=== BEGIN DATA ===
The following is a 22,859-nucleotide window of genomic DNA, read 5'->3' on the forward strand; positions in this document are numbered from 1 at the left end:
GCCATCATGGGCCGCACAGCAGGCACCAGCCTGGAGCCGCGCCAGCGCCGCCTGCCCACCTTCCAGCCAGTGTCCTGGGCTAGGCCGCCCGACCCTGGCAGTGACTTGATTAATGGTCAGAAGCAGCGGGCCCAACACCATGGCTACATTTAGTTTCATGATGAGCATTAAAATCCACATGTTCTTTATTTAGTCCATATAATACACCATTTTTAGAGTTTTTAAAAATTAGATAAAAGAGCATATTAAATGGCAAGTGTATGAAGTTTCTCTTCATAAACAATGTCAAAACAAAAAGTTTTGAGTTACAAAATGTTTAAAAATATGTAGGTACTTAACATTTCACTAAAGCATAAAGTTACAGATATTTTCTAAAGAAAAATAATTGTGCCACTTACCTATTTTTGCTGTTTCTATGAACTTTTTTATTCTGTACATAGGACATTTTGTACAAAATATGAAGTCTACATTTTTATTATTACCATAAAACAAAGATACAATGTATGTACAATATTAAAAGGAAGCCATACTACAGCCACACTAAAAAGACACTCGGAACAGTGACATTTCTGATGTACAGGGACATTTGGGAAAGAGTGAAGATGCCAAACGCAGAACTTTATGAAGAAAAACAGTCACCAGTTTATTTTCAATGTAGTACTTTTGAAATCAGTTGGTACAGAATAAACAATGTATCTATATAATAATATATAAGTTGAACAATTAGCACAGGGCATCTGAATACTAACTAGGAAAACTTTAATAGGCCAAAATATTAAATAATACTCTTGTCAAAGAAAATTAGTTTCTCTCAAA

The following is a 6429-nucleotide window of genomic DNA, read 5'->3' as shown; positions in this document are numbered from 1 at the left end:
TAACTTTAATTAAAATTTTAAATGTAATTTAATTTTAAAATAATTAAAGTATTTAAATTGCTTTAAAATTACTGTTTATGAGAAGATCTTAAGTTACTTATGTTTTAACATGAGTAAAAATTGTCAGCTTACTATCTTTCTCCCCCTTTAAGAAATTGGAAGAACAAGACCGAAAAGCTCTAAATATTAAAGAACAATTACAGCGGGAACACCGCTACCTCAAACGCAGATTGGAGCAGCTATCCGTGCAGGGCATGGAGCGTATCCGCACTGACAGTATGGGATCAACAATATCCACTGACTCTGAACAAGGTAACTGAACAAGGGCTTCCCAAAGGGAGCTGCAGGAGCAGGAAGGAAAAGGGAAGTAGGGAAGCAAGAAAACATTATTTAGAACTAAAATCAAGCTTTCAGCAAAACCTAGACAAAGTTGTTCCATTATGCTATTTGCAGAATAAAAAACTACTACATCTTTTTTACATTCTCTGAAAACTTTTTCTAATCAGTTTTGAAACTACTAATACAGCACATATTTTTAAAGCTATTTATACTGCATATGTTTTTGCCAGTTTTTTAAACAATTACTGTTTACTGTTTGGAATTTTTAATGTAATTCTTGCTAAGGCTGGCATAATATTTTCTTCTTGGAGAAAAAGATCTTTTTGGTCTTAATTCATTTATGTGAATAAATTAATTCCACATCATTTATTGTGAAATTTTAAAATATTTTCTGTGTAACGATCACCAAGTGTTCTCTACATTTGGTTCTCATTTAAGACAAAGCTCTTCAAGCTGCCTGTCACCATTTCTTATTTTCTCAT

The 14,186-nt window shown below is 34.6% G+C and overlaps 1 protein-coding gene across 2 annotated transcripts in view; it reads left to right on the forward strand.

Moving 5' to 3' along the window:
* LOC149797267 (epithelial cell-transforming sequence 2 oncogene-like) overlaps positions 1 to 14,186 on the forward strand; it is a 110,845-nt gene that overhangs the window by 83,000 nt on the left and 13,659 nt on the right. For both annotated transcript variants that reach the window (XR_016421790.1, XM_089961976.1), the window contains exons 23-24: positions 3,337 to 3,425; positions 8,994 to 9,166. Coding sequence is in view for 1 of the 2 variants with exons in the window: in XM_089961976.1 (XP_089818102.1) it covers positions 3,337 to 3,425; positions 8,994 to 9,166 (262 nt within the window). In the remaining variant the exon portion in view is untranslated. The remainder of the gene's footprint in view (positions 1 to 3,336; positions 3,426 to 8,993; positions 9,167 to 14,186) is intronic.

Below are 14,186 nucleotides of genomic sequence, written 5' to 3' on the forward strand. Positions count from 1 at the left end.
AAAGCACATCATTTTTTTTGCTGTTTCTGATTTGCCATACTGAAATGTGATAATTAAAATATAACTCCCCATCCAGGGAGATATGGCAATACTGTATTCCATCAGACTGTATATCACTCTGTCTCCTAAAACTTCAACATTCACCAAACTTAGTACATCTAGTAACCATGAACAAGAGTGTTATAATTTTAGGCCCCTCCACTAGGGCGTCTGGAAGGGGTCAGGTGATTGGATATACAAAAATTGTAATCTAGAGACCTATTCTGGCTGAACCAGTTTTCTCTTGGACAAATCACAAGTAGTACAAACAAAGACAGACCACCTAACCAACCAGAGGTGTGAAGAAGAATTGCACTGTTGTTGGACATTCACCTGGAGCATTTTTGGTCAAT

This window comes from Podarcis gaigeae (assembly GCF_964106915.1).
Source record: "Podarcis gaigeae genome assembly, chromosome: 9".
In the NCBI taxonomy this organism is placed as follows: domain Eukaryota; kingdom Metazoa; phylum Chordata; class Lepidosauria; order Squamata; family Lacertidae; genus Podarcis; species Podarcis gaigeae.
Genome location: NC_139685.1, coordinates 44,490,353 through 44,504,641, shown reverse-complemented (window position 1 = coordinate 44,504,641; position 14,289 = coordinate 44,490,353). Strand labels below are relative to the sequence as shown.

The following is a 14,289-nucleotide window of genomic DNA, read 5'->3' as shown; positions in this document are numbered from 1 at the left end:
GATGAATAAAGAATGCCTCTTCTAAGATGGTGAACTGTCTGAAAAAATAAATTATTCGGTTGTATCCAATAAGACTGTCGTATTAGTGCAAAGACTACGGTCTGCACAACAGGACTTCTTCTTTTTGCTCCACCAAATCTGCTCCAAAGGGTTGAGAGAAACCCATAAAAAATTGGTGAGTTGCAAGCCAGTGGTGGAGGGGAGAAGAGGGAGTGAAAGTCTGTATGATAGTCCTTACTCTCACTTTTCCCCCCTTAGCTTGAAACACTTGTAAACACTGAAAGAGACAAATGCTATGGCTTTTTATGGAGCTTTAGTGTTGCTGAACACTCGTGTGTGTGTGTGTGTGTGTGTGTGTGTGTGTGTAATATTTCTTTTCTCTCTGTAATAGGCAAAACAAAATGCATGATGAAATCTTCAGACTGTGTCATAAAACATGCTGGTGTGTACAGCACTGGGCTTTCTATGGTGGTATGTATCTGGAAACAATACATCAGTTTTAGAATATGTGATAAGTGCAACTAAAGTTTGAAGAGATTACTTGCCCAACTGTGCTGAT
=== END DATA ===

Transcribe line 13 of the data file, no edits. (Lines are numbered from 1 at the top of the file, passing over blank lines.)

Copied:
Genome location: NC_139685.1, coordinates 44,490,353 through 44,504,641, shown reverse-complemented (window position 1 = coordinate 44,504,641; position 14,289 = coordinate 44,490,353). Strand labels below are relative to the sequence as shown.